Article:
- Students will understand the causes of the Civil War. The North and South were almost like two different countries. The North relied on trade and industry, and the people in the South relied on agriculture and slavery. Eventually, the northern and southern states became deeply divided about economics, politics and slavery. Abolitionists in the north were calling for an end to slavery, and President Lincoln (elected in 1860) did not want to allow slavery in the states that were new to the country. Fearing that Lincoln would try to abolish slavery, eleven southeastern states decided to secede from the country and create the Confederate States of America. Jefferson Davis was named President of the Confederacy.
- Students will know about the Civil war. In April of 1861 the Civil War officially began and would last for four years. The war was fought mostly in the Southeast region. The Confederates knew this land, giving them an advantage. However, the Union Army had more soldiers and better supplies. In 1863 President Lincoln's Emancipation Proclamation freed slaves in the states who were rebelling against the country. In April of 1865 General Robert E. Lee, who commanded the Confederate Army, surrendered at the Appomattox courthouse; President Lincoln was assassinated five days later. In May of 1865, the Civil War finally ended when the last of the Confederate troops surrendered to the Union. The Southeast had seen many battles and much of the region was destroyed.
- Students will know about the continued struggle for equality that occurred after the Civil War. The 13th Amendment to the Constitution was signed after the Civil War. It made sure that slavery would never again be allowed in the United States. However, many of the former slaves knew no other life than working on the plantations, so they stayed and worked for little pay. For many years after the Civil War African Americans were denied their civil rights; in fact, segregation was common throughout the Southeast. There were many people who fought for the rights of African Americans, including Rosa Parks and Dr. Martin Luther King Jr.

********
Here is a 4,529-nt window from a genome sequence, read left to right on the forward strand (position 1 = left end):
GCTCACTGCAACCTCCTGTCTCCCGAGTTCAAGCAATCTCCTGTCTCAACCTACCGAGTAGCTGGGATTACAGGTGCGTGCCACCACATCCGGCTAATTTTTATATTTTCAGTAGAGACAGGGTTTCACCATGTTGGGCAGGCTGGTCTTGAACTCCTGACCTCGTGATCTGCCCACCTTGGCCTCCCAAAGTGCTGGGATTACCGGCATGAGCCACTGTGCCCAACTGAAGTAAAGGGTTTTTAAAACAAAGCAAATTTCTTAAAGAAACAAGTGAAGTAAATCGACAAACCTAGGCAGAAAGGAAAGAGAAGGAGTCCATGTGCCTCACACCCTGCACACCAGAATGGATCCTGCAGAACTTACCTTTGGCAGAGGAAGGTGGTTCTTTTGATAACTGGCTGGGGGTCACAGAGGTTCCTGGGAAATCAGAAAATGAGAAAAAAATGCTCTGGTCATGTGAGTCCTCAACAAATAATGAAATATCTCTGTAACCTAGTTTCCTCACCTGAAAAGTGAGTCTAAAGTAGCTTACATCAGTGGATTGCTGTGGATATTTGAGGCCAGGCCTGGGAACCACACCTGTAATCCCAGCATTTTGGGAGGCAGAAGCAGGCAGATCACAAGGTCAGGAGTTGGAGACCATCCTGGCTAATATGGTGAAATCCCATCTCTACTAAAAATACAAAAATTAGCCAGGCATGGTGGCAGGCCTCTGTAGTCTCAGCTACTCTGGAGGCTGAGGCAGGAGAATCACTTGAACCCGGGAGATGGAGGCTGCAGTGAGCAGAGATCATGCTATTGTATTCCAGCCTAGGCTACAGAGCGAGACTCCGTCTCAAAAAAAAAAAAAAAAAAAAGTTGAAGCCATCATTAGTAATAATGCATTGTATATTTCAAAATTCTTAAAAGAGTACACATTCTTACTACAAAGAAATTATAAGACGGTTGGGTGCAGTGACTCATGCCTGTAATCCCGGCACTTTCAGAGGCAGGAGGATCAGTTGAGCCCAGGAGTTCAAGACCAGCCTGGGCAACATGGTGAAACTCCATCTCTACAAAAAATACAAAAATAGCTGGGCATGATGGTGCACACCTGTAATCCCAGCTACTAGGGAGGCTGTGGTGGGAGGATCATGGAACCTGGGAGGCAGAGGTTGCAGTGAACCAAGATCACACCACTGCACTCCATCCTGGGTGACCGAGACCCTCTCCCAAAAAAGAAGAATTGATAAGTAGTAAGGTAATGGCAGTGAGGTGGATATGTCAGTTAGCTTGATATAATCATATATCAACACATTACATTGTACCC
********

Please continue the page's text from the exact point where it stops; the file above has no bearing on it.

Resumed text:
- In 1955 a woman named Rosa Parks refused to give up her seat on a Montgomery city bus to a white man. She was arrested for breaking segregation laws. The black community in Montgomery organized a boycott, refusing to ride city buses until the segregation law was changed. The boycott was a success and the law was changed.
- Martin Luther King Jr. championed the use of nonviolent demonstrations to demand equality. He led the famous March on Washington, where he made a speech in front of the Lincoln Memorial asking for equal treatment of all people. He won the 1964 Nobel Peace Prize for his nonviolent civil rights demonstrations. King was shot and killed in 1968.
- Students will know about the growth of the Southeast. As new machines were invented to help with farm work, farm workers had to move to the cities. Cities like Atlanta, Georgia and Montgomery, Alabama began to develop. Today, in the "new" South, banking and factories play a large part of an economy that once depended on agriculture for growth.
- Ask students to choose one person or group of people in the history of the Southeast Region that he/she believes made a significant impact on the region. Encourage students to use the video, textbook, and library resources to support their argument. Have each person present his or her argument to the class.
- Have students pick one period in the history of the Southeast. Ask them to prepare a journal of the day-to-day activities of someone their age during that period.
- Native Americans
- European Settlement
- English Settlers
- The Civil War
- Growth of Cities
- The Southeast Region Today